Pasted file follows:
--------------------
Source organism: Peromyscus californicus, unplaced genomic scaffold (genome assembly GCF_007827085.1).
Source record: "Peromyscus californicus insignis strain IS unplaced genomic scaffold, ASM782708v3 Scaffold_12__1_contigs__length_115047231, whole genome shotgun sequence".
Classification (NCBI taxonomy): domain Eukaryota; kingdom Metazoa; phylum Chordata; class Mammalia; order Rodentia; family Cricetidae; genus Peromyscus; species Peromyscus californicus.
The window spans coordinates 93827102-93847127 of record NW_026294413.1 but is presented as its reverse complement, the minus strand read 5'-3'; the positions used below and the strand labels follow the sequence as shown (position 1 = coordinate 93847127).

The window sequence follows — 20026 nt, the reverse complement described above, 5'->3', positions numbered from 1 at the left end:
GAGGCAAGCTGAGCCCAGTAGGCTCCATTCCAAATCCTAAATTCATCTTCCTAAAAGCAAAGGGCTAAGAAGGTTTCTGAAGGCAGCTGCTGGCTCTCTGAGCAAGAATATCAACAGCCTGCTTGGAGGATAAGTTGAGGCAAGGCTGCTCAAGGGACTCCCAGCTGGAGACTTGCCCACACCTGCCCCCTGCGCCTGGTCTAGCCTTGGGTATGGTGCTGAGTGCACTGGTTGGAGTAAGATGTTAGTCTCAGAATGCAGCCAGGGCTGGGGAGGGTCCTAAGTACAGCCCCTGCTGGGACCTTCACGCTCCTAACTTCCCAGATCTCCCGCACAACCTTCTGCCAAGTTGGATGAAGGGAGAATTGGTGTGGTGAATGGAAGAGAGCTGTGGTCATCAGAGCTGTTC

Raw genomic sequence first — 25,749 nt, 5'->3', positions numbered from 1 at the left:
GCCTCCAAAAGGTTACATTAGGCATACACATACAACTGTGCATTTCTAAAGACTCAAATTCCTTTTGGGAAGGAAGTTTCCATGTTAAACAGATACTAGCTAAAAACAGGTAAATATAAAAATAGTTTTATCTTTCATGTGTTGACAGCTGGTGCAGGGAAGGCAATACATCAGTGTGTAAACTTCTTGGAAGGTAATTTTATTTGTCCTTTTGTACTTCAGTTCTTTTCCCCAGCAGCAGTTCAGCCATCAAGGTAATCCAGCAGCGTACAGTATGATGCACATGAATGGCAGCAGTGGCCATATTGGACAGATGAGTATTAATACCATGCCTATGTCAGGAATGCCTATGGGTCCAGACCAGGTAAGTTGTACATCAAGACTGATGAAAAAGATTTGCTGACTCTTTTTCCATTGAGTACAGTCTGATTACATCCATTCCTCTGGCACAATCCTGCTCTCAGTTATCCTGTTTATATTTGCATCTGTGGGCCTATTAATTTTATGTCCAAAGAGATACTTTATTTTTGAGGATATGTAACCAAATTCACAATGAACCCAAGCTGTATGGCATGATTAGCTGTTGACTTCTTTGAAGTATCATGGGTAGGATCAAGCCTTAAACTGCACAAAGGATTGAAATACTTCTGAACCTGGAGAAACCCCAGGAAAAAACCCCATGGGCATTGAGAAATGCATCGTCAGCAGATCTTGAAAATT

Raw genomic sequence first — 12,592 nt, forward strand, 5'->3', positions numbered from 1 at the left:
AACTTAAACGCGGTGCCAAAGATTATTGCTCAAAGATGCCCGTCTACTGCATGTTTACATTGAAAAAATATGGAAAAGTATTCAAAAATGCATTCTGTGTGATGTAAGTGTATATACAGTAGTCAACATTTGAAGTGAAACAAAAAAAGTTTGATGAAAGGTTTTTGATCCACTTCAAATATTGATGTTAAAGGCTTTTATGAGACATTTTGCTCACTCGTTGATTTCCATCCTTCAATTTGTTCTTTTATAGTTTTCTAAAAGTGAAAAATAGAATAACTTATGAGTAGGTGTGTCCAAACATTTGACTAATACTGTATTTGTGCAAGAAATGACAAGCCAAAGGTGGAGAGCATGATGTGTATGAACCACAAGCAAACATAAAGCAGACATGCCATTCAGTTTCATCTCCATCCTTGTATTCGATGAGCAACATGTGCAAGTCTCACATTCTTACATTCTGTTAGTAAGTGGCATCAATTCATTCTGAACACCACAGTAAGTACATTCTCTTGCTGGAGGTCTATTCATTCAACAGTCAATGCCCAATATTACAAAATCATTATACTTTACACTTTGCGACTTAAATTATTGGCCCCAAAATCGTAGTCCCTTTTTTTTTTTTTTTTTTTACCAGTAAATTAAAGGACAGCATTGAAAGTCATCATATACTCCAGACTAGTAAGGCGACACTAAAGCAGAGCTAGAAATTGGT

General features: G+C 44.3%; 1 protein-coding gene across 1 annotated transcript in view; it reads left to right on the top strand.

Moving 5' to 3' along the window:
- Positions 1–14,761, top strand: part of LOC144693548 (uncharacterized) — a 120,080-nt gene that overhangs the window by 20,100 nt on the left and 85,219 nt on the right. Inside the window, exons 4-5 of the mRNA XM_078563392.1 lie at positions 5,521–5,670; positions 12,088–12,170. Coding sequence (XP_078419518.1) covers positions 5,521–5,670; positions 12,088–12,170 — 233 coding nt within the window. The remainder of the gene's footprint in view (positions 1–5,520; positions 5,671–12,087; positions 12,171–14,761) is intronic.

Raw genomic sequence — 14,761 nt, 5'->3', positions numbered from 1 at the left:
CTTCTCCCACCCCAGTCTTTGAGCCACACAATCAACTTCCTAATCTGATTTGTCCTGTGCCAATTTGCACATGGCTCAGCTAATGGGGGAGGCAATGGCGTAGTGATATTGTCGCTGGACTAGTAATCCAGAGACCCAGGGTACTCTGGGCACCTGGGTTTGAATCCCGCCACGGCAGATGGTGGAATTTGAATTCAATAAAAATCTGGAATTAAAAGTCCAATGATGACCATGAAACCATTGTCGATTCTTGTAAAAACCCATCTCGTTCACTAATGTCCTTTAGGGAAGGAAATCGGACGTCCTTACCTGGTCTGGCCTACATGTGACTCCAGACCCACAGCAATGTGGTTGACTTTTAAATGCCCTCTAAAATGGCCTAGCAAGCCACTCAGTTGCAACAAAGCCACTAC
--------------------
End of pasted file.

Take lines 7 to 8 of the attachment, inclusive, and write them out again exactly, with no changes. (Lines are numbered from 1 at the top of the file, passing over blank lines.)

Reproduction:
Raw genomic sequence first — 25,749 nt, 5'->3', positions numbered from 1 at the left:
GCCTCCAAAAGGTTACATTAGGCATACACATACAACTGTGCATTTCTAAAGACTCAAATTCCTTTTGGGAAGGAAGTTTCCATGTTAAACAGATACTAGCTAAAAACAGGTAAATATAAAAATAGTTTTATCTTTCATGTGTTGACAGCTGGTGCAGGGAAGGCAATACATCAGTGTGTAAACTTCTTGGAAGGTAATTTTATTTGTCCTTTTGTACTTCAGTTCTTTTCCCCAGCAGCAGTTCAGCCATCAAGGTAATCCAGCAGCGTACAGTATGATGCACATGAATGGCAGCAGTGGCCATATTGGACAGATGAGTATTAATACCATGCCTATGTCAGGAATGCCTATGGGTCCAGACCAGGTAAGTTGTACATCAAGACTGATGAAAAAGATTTGCTGACTCTTTTTCCATTGAGTACAGTCTGATTACATCCATTCCTCTGGCACAATCCTGCTCTCAGTTATCCTGTTTATATTTGCATCTGTGGGCCTATTAATTTTATGTCCAAAGAGATACTTTATTTTTGAGGATATGTAACCAAATTCACAATGAACCCAAGCTGTATGGCATGATTAGCTGTTGACTTCTTTGAAGTATCATGGGTAGGATCAAGCCTTAAACTGCACAAAGGATTGAAATACTTCTGAACCTGGAGAAACCCCAGGAAAAAACCCCATGGGCATTGAGAAATGCATCGTCAGCAGATCTTGAAAATT